The Court of Appeals, the highest court in Maryland, heard arguments yesterday regarding Montgomery County's contingent fee contract. At issue is the fact that Montgomery County pays it's contractor ACS State and Local Solutions $16.25 per ticket despite language in the state law that "If a contractor operates a speed monitoring system on behalf of a local jurisdiction, the contractor's fee may not be contingent on the number of citations issued or paid." Attorney Timothy Leahy from Byrd and Byrd LLC represented the plaintiffs in this case.
Last year the Court of Special Appeals ruled against the plaintiffs, stating that because the county's contract was changed in 2009 to state that ACS is not the 'operator', there is "no reason" to look beyond the language of the contract to determine whether what the contractor does constitutes 'operating' the cameras. Additionally, the lower court ruled that the only legal way to contest a speed camera citation is to do so individually in district court, and that paying a ticket is an admission of guilt which waives any right to a class action. In our opinion, this ruling had the effect of shutting off any legal recourse against any speed camera program for any reason, even in the event of blatant misconduct by the agencies issuing the tickets, since motorists cannot individually afford to hire attorneys and expert witnesses to match the resources of governments and well heeled camera companies. Even if successful, winning in district court on a single ticket has no effect on other tickets issued by the program -- so the local government keeps the revenue from all the other tickets unless EVERY ticket recipient contests it individually.
In March the Court of Appeals agreed to hear the case, and will now determine whether this decision stands.
Contingent fee contracts raise issues for some because it creates an incentive for the contractor to maximize the number of citations issued. If the contractor has control over the maintenance, calibrations, or placement of cameras, or the processing of violations and evidence, then the potential exists for a contractor to influence the placement of cameras at speed limit boundaries, or to allow citations to be issued and prosecuted based on faulty or insufficient proof of a violation.
The fact that the original intent of state law was to ban per-ticket payments was written into the legislative history. The fiscal policy notes for HB443(the 2005 legislation which authorized Montgomery County to first use speed cameras) stated "The contractor’s fee for a speed enforcement system may not be contingent on the number of citations issued.", and when comparing the legislation to existing red light camera programs stated "If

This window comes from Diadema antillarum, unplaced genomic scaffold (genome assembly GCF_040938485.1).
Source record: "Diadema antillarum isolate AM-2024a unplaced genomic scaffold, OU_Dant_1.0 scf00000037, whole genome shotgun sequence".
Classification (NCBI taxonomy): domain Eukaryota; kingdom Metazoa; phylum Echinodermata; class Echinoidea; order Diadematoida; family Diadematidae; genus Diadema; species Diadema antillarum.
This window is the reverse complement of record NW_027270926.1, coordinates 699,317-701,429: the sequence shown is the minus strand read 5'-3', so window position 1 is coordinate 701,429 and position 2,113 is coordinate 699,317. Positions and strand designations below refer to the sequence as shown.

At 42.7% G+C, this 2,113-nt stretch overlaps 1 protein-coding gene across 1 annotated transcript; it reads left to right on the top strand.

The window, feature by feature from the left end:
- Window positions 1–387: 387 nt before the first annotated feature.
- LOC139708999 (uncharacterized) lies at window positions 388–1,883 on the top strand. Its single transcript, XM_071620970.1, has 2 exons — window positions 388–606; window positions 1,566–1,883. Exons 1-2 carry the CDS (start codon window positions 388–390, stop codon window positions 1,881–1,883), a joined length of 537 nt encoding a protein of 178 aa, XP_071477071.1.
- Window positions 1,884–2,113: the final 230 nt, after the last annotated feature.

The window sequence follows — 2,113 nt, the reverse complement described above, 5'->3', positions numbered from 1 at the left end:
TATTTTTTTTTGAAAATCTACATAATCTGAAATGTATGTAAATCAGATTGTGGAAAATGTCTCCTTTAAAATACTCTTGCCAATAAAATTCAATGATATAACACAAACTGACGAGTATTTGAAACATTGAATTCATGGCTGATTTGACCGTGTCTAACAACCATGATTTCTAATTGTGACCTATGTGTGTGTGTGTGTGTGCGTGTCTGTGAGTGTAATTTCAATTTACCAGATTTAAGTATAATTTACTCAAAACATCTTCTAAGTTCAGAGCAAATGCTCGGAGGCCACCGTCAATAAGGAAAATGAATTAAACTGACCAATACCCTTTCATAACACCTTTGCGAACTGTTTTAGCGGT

new speed monitoring systems were implemented in a similar fashion,
Montgomery County would be expected to contract for the necessary
services, although the vendors would not be paid based on the number of
citations." Thus the original legislative intent was that there would be no contingent fees paid to contractors.
Some legislators also touted the restriction to their constituents in order to justify their support for statewide speed cameras. Sor example State delegates Dana M. Stein(D, Baltimore County) and Pam Beidle
(D, Anne Arundal County) both wrote about the restriction in their
newsletters in 2008, when statewide speed camera legislation was being
the bill prohibits a speed camera contractor’s fee from being linked to
the number of citations issued by the device or paid by speeders."
Promises that contractors would not be paid based on the number of
tickets were given to motorist groups such as AAA to win their support
for speed cameras.
Shortly before the fact of the county's contingent fee contract was revealed, County Executive Ike Leggett publicly stated in an online town hall meeting in response to a question about why the contractor was getting a 40% cut of the fines, "Under the contract, we pay a flat fee, and the County receives significantly more than 60 percent." --- a statement which was proven to be complete and total lie a few weeks later. In addition council member Phil Andrews, one of the county council's strongest advocates for speed cameras, stated in these May 2006 county council minutes (page 132, lines 15-16) that "contractors are not paid based on the number of citations, that's built-in", a promise which in fact was not kept by the county council.
In 2010 this website that both Montgomery County and Gaithersburg were systematically failing to perform certain duties required of the 'operator' of speed cameras under state law. This makes it clear that who operates the cameras is a 'matter of fact' on the ground, not a 'matter of law' on which physical reality has no bearing. The fact that both jurisdictions felt free to not perform required system checks left ACS to monitor and control the devices, and if that does not constitute 'operating' then one might as whether any government agency can ignore *any law* for any reason at all using semantics. And one might worry how the more opportunistic local governments in the state might respond to such a ruling.
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